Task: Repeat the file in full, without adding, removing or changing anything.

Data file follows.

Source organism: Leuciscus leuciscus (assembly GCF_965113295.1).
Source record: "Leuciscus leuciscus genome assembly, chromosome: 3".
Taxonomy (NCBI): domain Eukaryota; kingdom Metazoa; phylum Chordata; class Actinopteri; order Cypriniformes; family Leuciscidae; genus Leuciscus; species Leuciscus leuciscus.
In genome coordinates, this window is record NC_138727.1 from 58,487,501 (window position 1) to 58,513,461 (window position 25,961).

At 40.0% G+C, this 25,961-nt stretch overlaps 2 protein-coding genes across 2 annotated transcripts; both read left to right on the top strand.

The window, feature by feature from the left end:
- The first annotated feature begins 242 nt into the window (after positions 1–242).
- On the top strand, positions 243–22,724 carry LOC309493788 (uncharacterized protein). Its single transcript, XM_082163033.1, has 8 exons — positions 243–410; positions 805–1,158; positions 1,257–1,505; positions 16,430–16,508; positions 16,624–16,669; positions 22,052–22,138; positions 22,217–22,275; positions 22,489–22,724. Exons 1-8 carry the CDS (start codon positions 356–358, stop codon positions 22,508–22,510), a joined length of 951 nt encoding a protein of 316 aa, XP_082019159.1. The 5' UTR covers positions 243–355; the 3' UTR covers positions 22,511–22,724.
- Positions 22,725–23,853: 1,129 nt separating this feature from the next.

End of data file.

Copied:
Source organism: Leuciscus leuciscus (assembly GCF_965113295.1).
Source record: "Leuciscus leuciscus genome assembly, chromosome: 3".
Taxonomy (NCBI): domain Eukaryota; kingdom Metazoa; phylum Chordata; class Actinopteri; order Cypriniformes; family Leuciscidae; genus Leuciscus; species Leuciscus leuciscus.
In genome coordinates, this window is record NC_138727.1 from 58,487,501 (window position 1) to 58,513,461 (window position 25,961).

At 40.0% G+C, this 25,961-nt stretch overlaps 2 protein-coding genes across 2 annotated transcripts; both read left to right on the top strand.

The window, feature by feature from the left end:
- The first annotated feature begins 242 nt into the window (after positions 1–242).
- On the top strand, positions 243–22,724 carry LOC309493788 (uncharacterized protein). Its single transcript, XM_082163033.1, has 8 exons — positions 243–410; positions 805–1,158; positions 1,257–1,505; positions 16,430–16,508; positions 16,624–16,669; positions 22,052–22,138; positions 22,217–22,275; positions 22,489–22,724. Exons 1-8 carry the CDS (start codon positions 356–358, stop codon positions 22,508–22,510), a joined length of 951 nt encoding a protein of 316 aa, XP_082019159.1. The 5' UTR covers positions 243–355; the 3' UTR covers positions 22,511–22,724.
- Positions 22,725–23,853: 1,129 nt separating this feature from the next.